The coronavirus can live for three days on some surfaces, like plastic and steel, new research suggests. Experts say the risk of consumers getting infected from touching those materials is still low, although they offered additional warnings about how long the virus survives in air, which may have important implications for medical workers.
When the virus becomes suspended in droplets smaller than 5 micrometers — known as aerosols — it can stay suspended for about a half-hour, researchers said, before drifting down and settling on surfaces where it can linger for hours. The finding on aerosol in particular is inconsistent with the World Health Organization’s position that the virus is not transported by air.
The virus lives longest on plastic and steel, surviving for up to 72 hours. But the amount of viable virus decreases sharply over this time. It does poorly on copper, surviving four hours. On cardboard, it survives up to 24 hours, which suggests packages that arrive in the mail should have only low levels of the virus — unless the delivery person has coughed or sneezed on it or has handled it with contaminated hands.
That’s true in general. Unless the people who handle any of these materials are sick, the actual risk of getting infected from any of these materials is low, experts said.
“Everything at the grocery store and restaurant takeout containers and bags could in theory have infectious virus on them,” said Dr. Linsey Marr, who was not a member of the research team but is an expert in the transmission of viruses by aerosol at Virginia Tech in Blacksburg. “We could go crazy discussing these ‘what-ifs’ because everyone is a potential source, so we have to focus on the biggest risks.”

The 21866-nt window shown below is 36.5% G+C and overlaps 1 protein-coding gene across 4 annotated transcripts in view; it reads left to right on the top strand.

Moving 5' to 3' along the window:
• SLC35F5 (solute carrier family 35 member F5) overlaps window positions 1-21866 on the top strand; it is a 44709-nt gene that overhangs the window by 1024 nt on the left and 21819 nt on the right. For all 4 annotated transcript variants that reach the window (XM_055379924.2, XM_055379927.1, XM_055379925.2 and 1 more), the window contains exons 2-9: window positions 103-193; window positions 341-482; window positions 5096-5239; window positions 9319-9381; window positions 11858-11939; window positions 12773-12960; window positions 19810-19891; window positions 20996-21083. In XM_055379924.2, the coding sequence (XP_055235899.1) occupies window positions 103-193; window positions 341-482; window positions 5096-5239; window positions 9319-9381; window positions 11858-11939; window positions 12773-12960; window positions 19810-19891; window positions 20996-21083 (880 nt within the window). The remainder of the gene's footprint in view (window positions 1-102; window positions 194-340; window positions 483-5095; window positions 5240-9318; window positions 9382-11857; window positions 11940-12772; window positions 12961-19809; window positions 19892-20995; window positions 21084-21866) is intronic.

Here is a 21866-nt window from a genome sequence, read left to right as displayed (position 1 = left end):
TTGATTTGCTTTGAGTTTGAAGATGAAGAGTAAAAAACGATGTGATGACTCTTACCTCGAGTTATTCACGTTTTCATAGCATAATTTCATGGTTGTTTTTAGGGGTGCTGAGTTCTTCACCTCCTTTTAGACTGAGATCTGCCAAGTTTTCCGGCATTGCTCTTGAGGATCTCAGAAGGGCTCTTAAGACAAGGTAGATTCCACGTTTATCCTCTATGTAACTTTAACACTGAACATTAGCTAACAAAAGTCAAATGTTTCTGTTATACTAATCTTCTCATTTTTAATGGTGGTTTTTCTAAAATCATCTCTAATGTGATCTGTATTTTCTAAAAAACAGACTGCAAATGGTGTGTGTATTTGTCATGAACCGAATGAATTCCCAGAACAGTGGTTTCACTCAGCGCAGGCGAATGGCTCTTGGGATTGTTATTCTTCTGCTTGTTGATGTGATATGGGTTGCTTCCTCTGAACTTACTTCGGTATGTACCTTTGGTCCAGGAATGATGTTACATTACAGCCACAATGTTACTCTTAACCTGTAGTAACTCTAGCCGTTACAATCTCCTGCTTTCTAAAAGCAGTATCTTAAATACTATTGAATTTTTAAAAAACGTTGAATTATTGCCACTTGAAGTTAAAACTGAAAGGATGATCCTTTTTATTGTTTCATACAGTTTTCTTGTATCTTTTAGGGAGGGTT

If people are concerned about the risk, they could wipe down packages with disinfectant wipes and wash their hands, she said.
It is unclear why cardboard should be a less hospitable environment for the virus than plastic or steel, but it may be explained by the absorbency or fibrous quality of the packaging compared with the other surfaces.
That the virus can survive and stay infectious in aerosols is also important for health care workers.
For weeks experts have maintained that the virus is not airborne. But in fact, it can travel through the air and stay suspended for about a half-hour.
The virus does not linger in the air at high enough levels to be a risk to most people who are not physically near an infected person. But the procedures health care workers use to care for infected patients are likely to generate aerosols.
“Once you get a patient in with severe pneumonia, the patients need to be intubated,” said Dr. Vincent Munster, a virologist at the National Institute of Allergy and Infectious Diseases who led the study. “All these handlings might generate aerosols and droplets.”
Health care workers might also collect those tiny droplets and larger ones on their protective gear when working with infected patients. They might resuspend these big and small droplets into the air when they take off this protective gear and become exposed to the virus then, Marr cautioned.